sufficiently to understand how best to assist women within their own cultural milieu. Instead
they have sought to ‘target’ women, devising strategies that single them out for assistance in
isolation from their families, thereby provoking suspicion and hostility amongst men whilst
increasing vulnerability for some women. Women’s needs are not incompatible with those of
their family. Obviously, the needs of vulnerable single/widowed women must be addressed, but
agencies need to consider women as an integral part of the family unit, ensuring that
strategies adopted utilise family mechanisms shaped by Afghan culture and traditions; therein
lies the best opportunity for meeting their needs, harnessing their energies and engaging
their support. Tamim Ansary expresses this cogently:

“Empowering women through their traditional roles may lead to the deepest changes. To me,
right now, an historic opportunity exists to support the real empowerment of Afghan women
without engaging in a cultural tug of war with traditional Afghanistan. This country’s most
critical needs coincide with the roles traditionally assigned to women, and shouldering these
tasks will put women centre stage, authentically shaping the future of Afghanistan.” (Ansary,

The need to work with Afghan women, not for them

In the period since 11th September 2001, Afghanistan has gone from being an abandoned
state, considered a pariah by much of the international community, to being the latest
destination on the international aid map. At last count, over 200 NGOs and international aid
agencies have now set up operations in Afghanistan and targeted assistance to Afghan women
appears high on most of their check-lists. However all the indications are that, despite
superficial changes following the recent change of regime, significant inequities between
Afghan men and women are likely to continue. Consequently, any attempt to address these
disparities is likely to necessitate a wholistic, developmental approach focussed on the needs
of Afghan families, particularly refugees/returnees.

In the author’s view, it is essential that any changes, especially those relating to women,
are not forced from the perspective of a Western individualistic agenda, but take place
voluntarily within the framework of Afghan family values and not in opposition to them. This
is likely to be a particularly sensitive issue given the large numbers of foreign personnel
now being deployed in Afghanistan, including younger Afghans from the western diaspora, many
of whom are now very westernised.3

It is apparent also that, contrary to some popular but patronising stereotypes, Afghan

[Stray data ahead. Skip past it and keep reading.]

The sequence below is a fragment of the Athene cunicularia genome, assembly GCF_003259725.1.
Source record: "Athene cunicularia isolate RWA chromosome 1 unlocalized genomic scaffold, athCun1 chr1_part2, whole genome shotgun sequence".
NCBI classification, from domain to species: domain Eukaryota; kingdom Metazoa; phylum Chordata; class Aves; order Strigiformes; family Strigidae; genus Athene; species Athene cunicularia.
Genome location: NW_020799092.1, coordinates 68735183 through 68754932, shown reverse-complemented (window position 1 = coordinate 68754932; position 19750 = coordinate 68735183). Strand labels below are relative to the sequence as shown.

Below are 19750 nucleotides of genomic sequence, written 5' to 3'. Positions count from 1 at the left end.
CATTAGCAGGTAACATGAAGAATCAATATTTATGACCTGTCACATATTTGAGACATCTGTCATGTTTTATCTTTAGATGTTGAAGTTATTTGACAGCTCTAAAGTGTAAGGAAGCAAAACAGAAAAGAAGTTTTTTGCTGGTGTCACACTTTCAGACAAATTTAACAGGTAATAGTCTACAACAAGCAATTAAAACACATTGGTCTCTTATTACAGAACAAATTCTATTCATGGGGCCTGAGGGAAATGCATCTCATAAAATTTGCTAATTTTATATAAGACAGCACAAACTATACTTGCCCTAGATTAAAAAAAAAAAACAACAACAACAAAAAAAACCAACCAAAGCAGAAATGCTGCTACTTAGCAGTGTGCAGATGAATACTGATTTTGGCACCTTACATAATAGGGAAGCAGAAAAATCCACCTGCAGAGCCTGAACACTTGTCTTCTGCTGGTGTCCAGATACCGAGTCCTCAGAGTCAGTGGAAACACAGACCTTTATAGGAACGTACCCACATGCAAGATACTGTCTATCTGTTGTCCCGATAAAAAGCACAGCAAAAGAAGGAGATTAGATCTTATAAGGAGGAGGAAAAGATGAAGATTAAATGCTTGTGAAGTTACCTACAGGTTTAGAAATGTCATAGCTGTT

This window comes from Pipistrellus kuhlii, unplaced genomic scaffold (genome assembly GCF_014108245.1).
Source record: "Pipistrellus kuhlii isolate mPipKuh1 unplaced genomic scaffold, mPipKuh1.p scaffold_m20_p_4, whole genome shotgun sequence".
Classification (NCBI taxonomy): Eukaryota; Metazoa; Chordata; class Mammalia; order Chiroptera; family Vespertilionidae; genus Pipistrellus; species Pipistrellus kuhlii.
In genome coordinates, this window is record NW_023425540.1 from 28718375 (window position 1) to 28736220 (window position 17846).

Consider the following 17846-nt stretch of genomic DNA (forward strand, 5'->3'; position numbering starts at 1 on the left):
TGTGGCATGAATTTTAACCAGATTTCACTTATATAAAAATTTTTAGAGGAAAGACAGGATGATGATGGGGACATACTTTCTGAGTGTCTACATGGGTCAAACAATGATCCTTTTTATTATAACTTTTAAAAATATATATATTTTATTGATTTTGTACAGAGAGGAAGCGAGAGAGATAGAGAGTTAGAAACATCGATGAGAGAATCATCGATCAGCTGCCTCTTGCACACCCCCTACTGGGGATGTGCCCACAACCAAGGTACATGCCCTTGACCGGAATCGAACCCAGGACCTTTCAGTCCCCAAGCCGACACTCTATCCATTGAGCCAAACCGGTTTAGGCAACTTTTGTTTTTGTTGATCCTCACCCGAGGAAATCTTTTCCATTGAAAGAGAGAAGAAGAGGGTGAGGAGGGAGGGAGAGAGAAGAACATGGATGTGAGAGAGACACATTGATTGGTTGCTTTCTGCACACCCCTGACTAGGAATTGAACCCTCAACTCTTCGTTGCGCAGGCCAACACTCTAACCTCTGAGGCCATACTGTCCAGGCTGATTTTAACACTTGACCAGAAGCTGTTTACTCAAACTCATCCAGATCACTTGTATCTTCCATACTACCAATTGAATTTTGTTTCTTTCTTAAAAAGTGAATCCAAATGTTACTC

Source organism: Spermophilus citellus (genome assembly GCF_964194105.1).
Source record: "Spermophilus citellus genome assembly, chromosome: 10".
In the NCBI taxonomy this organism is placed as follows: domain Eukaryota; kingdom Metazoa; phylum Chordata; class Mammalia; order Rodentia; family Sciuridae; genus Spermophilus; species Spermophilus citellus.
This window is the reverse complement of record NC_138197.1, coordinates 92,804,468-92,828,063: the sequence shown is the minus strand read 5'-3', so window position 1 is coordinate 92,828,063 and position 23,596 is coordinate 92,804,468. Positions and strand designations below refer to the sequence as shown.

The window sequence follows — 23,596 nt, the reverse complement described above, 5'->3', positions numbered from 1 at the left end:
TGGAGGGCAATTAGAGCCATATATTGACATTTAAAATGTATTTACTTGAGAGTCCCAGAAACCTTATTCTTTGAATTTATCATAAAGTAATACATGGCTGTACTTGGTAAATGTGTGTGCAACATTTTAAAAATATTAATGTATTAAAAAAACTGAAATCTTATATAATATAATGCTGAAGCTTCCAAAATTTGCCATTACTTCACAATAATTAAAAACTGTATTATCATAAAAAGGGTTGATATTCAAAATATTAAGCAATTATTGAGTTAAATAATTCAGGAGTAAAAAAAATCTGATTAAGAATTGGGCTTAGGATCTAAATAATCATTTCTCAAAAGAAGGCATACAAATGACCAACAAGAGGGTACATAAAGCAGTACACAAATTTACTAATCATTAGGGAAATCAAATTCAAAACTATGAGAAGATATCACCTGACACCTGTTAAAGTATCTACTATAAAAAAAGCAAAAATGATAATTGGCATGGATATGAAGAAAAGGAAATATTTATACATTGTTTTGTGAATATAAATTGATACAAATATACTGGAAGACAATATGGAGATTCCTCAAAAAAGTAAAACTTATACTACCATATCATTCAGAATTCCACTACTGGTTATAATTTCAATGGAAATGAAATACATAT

women are not passive or powerless ‘victims’. In addition to the vitally important
contribution made by women to the economy they perceive themselves as wielding considerable
power, particularly within the family and in brokering peace or mobilisation/de-mobilisation,
for fighting. Inadequate recognition of these roles by the assistance community has led to
missed opportunities for furthering peace and recovery. Women see themselves first and
foremost within the framework of the family and this is reflected in their preferred coping
mechanisms in times of hardship. Consequently, there is a need for agencies to focus on the
family as the building block for a peaceful and prosperous Afghan society, and other related
spheres in which women play a major role, whilst still ensuring a safety net exists for the
most vulnerable.


Two critical and interwoven issues quickly become apparent when considering the present
situation of Afghan women. Firstly, the significant disparity in the lives, expectations and
aspirations of educated urban Afghan women and those of uneducated Afghan women, both rural
and urban; secondly, the importance of cultural sensitivity in effecting change.

The history of women’s emancipation in Afghanistan can be traced back to the 1920’s and
beyond; by the late 1970’s Afghan women had achieved constitutional and legal parity with men,
although very few were able fully to appropriate these rights. A small minority of urban
women enjoyed considerable freedom of movement, educational opportunity and a relatively wide
range of career choices, but this situation contrasted strongly with the position of
uneducated women both rural and urban. Moreover, it is important not to underestimate the
extent to which even these relatively modest freedoms, violated traditional norms and offended
the sensibilities of the more conservative clergy. Whenever attempts have been made to force